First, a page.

According to the Constitution of India, Article 15 (3), the state should make special provisions for children. Article 39 of Part IV of the Constitution calls upon the state to preserve its policy (among other things) so that children are not abused; Not compelled by economic necessity to file advocacy for his age or strength; There are provisions for child abuse.
And that they are given opportunities to develop in a healthy way and in the terms of freedom and dignity, protected against moral and material abandonment. In addition, the United Nations Convention on the Rights of the Child (UNCRC), adopted in 1989 by the United Nations General Assembly, provides universal recognition of the rights of children of its member states.
1) The UNCRC is India’s fundamental law in dealing with children in need of care and protection, taking forward the vision of the Juvenile Justice (Care and Protection of Children) Act, 2015. It fulfills their needs by addressing matters in the interest of children, through their child-accessible approach to care, protection, development, treatment, social reinforcement.
2) The Protection of Children from Sexual Offenses Act (POCSO), 2012 is one of the most progressive laws of the Government of India to combat child abuse. POCSO is eligible for aggressive sexual assault on a child under 12, for aggressive sexual assault, punishable with fines and a minimum term of rigorous imprisonment for 10 years, which can be extended to life imprisonment.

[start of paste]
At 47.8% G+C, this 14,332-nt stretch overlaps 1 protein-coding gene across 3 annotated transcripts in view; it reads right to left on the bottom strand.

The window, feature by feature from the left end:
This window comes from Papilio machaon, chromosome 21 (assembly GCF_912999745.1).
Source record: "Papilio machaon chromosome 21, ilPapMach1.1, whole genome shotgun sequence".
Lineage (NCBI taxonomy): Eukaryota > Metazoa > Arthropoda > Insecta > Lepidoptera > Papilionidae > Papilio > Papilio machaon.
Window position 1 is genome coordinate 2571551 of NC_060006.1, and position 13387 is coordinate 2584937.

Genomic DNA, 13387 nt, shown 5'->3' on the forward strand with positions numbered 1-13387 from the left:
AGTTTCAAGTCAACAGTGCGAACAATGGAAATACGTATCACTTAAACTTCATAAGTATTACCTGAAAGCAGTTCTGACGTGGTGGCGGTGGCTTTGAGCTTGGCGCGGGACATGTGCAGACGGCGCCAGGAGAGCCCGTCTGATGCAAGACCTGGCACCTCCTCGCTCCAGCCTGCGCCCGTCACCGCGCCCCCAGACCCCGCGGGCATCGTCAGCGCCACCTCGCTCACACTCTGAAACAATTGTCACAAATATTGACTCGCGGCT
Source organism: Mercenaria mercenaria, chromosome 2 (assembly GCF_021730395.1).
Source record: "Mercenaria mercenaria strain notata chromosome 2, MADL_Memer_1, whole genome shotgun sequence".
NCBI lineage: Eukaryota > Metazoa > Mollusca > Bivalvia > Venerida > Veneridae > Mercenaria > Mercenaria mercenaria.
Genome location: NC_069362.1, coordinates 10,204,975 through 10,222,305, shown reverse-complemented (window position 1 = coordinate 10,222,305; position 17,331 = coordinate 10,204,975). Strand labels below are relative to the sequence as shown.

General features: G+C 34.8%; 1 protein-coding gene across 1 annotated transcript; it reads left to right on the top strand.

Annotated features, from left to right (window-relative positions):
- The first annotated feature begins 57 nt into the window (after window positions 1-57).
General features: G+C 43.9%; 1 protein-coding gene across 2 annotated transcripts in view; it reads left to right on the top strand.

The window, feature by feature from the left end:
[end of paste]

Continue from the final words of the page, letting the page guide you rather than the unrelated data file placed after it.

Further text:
3) The introduction of several new sexual offenses under the Criminal Law (Amendment) Act, 2013 Indian Penal Act, such as Section 376 (2) (i), IPC, which punishes rape of a woman under 16 years of age, rape. Considered an aggravated form of fines and a minimum sentence of 10 years of rigorous imprisonment, which can be extended to life imprisonment.
All citizens under the age of 18 are entitled to the rights conferred by the Constitution of India and international legal instruments which we have accepted by constitutional reform.
The Constitution of India provides for certain child rights, which are expressly provided for their protection.
Child rights go beyond just human rights and exist to ensure that people are treated equally and properly around the world and their welfare is promoted.
CHILD RIGHTS IN INDIA INCLUDE:
- Right to elementary and compulsory elementary education for all children between the ages of 6 and 14 (Article 21A).
- Right to be safe from any dangerous activity till the age of 14 (Article 24).
- The right to be protected from misconduct by economic necessity (Article 39) and forced into occupations unfit for age or power.
- Assured appropriate opportunities and facilities to grow safely and under conditions of equality and dignity, and protection of children and youth against.
- Abuse and moral and material abandonment (Article 39F).
- Right to equality (Article 14).
- Right against discrimination (Article 15).
- Right to personal rights and due legal process (Article 21).
- Right to protection from slavery and forced into slave labor (Article 23).
- The right to be protected from social inequality and other forms of oppression of poor segments of the population (Article 46).
Through new laws and amendments to existing laws, the legal framework for child rights in India is being reformed.
1) Food Security Act of 2013,
2) POCSO Act, 2012,
3) The Free and Compulsory Education Act 2009,
4) Child Marriage Prohibition Act 2006,
5) Commission for Protection of Child Rights Act 2006,
6) Juvenile Justice Act (Care and Protection of Children) Act 2006,
7) Child Labor Act (Prohibition and Regulation), 2008
A major federal law was the Juvenile Justice (Care and Protection) Act 2000 (revised 2006). It provided a system for both the care and care of children and children in conflict with the law and not their child abuse. This law is currently under review by the original amendments and may be replaced by a new method.